Gaurav Agrawal, a scientist and amateur photographer living in San Diego, couldn't believe it when he suddenly started seeing a photograph he took last summer popping up on the news.
He took it at St Mary Lake in Glacier National Park, Montana, one "magical evening" in August 2019.
He shared the snap on photo platform Flickr and thought no more about it.
However, a glitch meant that when the image was set as wallpaper, it caused some Android phones to fail.
The handsets would switch on and off repeatedly, requiring a factory reset which meant all data on them was wiped.
Last week, a tweet about the bug went viral - and Mr Agrawal contacted me.
"I didn't do anything intentionally," he said. "I'm sad that people ended up having issues."
It seems to happen on some but not all brands of phones running Version 10 of the Android operating system. It is not advisable to test it out.
"It was a magical evening," Mr Agrawal told the BBC of the night he took the photo, in the park with his wife. It was their third trip there, in pursuit of the perfect picture.
"It was gloomy and cloudy, and we thought there wasn't going to be a great sunset. We were about to leave when things started to change."
He grabbed the shot on his Nikon camera, and later did a small edit using the editing software Lightroom.
And that's where the bug crept in.
Lightroom gives three colour-mode options for exporting the finished result - and the one he picked is the one that seems to confuse some Android handsets.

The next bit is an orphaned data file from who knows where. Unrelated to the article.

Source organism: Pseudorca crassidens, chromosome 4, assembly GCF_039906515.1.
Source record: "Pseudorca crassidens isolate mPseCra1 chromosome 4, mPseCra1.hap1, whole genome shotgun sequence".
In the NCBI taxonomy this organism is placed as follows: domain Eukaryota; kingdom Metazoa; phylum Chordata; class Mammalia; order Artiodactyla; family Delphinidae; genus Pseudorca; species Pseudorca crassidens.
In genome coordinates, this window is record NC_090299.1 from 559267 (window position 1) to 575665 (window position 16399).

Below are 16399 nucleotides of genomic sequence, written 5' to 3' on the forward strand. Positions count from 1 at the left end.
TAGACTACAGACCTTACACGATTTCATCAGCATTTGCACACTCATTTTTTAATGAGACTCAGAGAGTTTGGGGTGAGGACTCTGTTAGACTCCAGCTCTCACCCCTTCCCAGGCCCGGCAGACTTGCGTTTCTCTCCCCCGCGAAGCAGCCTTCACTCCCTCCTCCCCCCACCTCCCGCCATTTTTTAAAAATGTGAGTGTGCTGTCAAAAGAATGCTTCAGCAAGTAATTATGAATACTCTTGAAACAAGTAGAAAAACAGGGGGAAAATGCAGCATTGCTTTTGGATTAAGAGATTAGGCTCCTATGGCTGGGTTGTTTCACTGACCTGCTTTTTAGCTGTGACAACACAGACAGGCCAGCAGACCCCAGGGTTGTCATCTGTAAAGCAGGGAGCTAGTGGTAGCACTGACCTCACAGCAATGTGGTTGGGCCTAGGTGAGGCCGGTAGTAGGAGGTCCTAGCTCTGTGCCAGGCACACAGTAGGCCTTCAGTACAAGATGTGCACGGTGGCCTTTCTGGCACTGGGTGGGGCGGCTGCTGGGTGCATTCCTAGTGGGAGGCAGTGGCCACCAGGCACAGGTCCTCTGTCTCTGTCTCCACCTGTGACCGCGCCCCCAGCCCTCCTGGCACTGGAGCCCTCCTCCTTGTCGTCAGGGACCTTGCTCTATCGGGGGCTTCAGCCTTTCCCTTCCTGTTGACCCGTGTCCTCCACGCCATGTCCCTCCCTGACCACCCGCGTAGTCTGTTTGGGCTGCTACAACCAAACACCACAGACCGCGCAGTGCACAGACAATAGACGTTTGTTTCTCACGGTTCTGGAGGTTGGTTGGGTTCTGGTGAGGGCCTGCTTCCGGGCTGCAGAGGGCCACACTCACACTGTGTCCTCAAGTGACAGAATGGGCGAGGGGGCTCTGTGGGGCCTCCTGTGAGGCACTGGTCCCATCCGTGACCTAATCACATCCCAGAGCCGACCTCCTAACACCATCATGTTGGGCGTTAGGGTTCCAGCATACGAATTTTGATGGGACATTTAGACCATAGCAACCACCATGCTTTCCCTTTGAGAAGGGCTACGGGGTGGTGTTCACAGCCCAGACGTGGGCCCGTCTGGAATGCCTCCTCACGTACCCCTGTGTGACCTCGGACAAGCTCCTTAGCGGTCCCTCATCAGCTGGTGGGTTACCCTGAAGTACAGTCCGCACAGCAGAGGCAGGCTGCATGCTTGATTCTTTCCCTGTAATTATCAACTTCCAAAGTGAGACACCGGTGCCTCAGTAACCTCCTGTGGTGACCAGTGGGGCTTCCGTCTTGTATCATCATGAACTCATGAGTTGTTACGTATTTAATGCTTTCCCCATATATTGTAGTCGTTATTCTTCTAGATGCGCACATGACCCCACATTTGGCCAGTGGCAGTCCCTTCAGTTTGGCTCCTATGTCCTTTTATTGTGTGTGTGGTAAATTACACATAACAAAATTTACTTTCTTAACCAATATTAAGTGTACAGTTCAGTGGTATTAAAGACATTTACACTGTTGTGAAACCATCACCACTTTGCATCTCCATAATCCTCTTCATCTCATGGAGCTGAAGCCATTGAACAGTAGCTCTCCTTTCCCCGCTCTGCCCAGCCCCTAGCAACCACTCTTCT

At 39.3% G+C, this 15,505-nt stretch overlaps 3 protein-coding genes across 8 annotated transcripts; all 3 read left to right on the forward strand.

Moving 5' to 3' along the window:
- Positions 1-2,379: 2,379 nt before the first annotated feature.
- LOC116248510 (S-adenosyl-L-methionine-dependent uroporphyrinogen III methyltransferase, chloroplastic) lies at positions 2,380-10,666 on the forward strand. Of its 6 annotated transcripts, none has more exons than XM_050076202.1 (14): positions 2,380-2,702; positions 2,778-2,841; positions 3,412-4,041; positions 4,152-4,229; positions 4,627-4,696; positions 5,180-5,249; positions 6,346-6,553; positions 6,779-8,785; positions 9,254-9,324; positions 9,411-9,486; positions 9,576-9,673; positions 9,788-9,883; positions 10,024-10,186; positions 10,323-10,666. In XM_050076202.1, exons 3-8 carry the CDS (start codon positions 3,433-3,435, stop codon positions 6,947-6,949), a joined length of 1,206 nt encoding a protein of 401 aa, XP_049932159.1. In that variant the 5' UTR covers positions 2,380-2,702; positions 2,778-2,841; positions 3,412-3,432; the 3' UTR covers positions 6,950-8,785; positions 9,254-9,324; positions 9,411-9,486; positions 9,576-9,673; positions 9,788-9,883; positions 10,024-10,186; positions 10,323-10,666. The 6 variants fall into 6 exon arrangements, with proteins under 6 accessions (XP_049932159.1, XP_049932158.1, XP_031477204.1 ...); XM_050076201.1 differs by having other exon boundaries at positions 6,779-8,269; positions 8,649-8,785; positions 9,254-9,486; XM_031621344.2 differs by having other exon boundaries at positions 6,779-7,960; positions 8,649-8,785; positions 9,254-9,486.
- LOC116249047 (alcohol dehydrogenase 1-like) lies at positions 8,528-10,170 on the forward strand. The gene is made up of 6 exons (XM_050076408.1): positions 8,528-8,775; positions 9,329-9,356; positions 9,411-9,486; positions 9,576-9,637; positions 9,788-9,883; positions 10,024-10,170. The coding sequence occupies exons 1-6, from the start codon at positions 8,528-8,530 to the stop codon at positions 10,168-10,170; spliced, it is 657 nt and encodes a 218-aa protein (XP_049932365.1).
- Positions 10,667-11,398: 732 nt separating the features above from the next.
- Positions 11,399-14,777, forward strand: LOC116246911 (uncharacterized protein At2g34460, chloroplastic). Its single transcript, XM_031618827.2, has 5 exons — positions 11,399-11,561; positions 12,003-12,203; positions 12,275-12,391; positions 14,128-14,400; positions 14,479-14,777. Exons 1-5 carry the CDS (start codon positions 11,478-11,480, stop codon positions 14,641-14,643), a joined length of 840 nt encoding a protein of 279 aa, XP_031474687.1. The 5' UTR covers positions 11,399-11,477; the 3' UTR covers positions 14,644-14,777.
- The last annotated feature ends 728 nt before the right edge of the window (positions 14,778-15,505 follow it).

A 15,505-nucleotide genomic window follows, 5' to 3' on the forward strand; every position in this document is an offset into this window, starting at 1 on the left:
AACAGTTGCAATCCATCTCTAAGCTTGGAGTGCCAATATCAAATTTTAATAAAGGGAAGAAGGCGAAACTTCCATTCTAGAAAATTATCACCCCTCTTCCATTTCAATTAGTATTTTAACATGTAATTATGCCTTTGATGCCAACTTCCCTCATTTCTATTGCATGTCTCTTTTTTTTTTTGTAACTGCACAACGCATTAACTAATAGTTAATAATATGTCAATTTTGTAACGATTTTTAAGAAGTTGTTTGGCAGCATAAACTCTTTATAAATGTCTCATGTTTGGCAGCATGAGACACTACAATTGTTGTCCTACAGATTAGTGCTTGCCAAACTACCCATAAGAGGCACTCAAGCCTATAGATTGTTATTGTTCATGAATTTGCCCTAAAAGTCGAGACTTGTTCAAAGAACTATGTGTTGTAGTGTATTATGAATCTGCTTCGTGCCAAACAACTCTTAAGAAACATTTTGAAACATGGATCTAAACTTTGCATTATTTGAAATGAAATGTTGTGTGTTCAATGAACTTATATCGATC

He was unaware of the glitch because he had never tried it.
"I didn't know the format would do this," he said. "I have an iPhone, and my wallpaper is always a photo of my wife."
Mr Agrawal has over 10,000 followers on the photography platform Flickr and has had his work published by National Geographic magazine.
"I hoped my photograph would have gone 'viral' for a good reason, but maybe that's for another time," he said.
"I'm going to use another format from now on."
For those who do not know the background, Ken Munro and Dave Lodge from security firm Pen Test partners have an explanation of what went wrong:
"As digital photographs have improved in quality, phones need to check what the image 'colour space' is to work out how to display it properly.
"It's how a phone knows how to display exactly the right shade of green, for example.
"There are different ways of defining the colour space. Some spaces have specialist uses in graphic design, so sometimes you'll see images that aren't in the usual 'Standard RGB' format. It's also possible to deliberately create images that have more colour information than some devices can handle.
"What's happened here is that the way some phones deal with these cases has gone wrong.
"The phone crashes because it doesn't know how to deal with it correctly, and the software developers probably hadn't considered this might happen."